A pro-parent ruling
LAW | Court affirms right to opt schoolchildren out of transgender teaching
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Three Pennsylvania mothers—Carmilla Tatel, Stacy Dunn, and Gretchen Melton—say lessons taught to their first grade children at Pittsburgh’s Jefferson Elementary School last year went far beyond encouraging tolerance and kindness. In a lawsuit filed in June, the parents complained that teacher Megan Williams read books and showed videos to their children about transgender topics, telling them to keep their discussions secret from their parents.
Those three parents were vindicated on Oct. 27 when a federal judge chastised school district officials for allowing a teacher to promote her own views on gender dysphoria and gender transitioning. The court’s ruling, which rejected the school’s motion to dismiss the lawsuit, does not end the case. Yet the decision from U.S. District Judge Joy Flowers Conti expressed support for parental rights and signals a likely win for the three mothers.
According to the lawsuit, Williams told elementary students that parents and doctors may be wrong about their gender, and that they could be like her own transgender child, a boy whom she treats as a girl. She even went so far as to tell parents she “has an agenda” and intends to teach “right on the edge.” Shocked parents complained to school officials, telling them that what Williams taught was contrary to their religious and moral beliefs. But school officials allowed Williams to continue to address transgender topics and rejected the parents’ requests to have their children opt out of the teaching.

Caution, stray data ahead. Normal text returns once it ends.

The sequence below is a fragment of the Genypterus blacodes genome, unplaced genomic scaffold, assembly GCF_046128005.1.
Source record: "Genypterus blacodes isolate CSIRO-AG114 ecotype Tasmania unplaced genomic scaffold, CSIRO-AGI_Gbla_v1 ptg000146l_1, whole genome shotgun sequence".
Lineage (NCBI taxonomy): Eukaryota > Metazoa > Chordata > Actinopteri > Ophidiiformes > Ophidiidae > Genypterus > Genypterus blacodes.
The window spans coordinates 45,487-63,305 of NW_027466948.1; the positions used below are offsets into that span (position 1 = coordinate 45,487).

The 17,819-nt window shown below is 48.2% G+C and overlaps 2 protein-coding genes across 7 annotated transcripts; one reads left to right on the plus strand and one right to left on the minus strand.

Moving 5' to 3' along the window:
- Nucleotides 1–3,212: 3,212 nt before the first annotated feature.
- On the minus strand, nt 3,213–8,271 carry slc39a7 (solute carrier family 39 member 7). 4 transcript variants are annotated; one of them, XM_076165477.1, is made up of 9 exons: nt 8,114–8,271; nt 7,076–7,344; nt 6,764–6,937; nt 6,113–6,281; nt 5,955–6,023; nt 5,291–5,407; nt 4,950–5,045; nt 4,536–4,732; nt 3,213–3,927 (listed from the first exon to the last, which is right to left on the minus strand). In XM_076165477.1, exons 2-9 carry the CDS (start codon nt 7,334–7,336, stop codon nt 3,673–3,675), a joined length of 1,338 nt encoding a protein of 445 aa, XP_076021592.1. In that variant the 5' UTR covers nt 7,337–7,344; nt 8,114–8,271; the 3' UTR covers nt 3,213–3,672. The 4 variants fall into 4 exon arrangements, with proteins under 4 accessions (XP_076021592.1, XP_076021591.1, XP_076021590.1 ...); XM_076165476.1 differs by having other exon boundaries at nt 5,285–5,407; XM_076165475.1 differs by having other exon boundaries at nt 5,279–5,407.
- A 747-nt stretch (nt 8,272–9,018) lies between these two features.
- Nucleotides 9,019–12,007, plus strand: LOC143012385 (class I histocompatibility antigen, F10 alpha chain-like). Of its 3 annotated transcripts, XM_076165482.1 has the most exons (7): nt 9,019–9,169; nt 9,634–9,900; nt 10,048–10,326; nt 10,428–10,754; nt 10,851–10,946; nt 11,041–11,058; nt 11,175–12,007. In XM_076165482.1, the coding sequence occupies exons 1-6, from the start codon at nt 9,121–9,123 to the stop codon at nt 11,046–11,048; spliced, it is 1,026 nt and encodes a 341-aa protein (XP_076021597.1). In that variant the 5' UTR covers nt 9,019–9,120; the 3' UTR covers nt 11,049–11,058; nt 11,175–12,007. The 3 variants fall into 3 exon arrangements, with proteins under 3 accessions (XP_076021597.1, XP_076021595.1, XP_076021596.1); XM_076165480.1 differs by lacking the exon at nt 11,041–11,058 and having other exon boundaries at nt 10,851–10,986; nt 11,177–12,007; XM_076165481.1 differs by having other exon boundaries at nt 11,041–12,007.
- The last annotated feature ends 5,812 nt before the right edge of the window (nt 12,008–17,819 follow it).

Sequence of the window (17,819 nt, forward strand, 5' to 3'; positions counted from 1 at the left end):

Judge Conti recognized that while some federal appeals courts take a narrow view of parental rights, the 3rd U.S. Circuit Court of Appeals does not. That appeals court interprets federal law in Pennsylvania, New Jersey, Delaware, and the Virgin Islands, and its rulings are binding on trial-level district courts.
“Teaching a child how to determine one’s gender identity at least plausibly is a matter of great importance that goes to the heart of parenting,” wrote Conti. “A teacher instructing first graders that the child’s parents’ beliefs about gender identity may be wrong and the teacher’s beliefs are correct directly repudiates parental authority.”
Conti went on to rule that the school had failed to demonstrate a compelling reason why children needed to be exposed to transgender instruction over the objections of parents. She rejected the notion that parents’ fundamental rights to direct the upbringing and education of children must always yield to the school’s interest, but noted that the rule is just “the opposite—the school, absent a compelling interest, must yield to the parents.” The case is now set to continue to full trial.
While Conti’s pro-parent ruling is not yet a common one in school-parent disputes, Ernie Walton, a parental rights expert at Regent University School of Law, said he expects it to become the standard: “I think we will get more of these rulings moving forward given the overt and unashamed indoctrination attempts by public schools relating to critical race theory and gender identity ideology.”
Similar skirmishes between school districts and parents continue around the country, yet Walton is optimistic about the ultimate outcome. “Courts will be forced to take such extreme and absurd positions if they want to justify the actions of these school districts and teachers that I think they will begin to rule in favor of more and more parents.”
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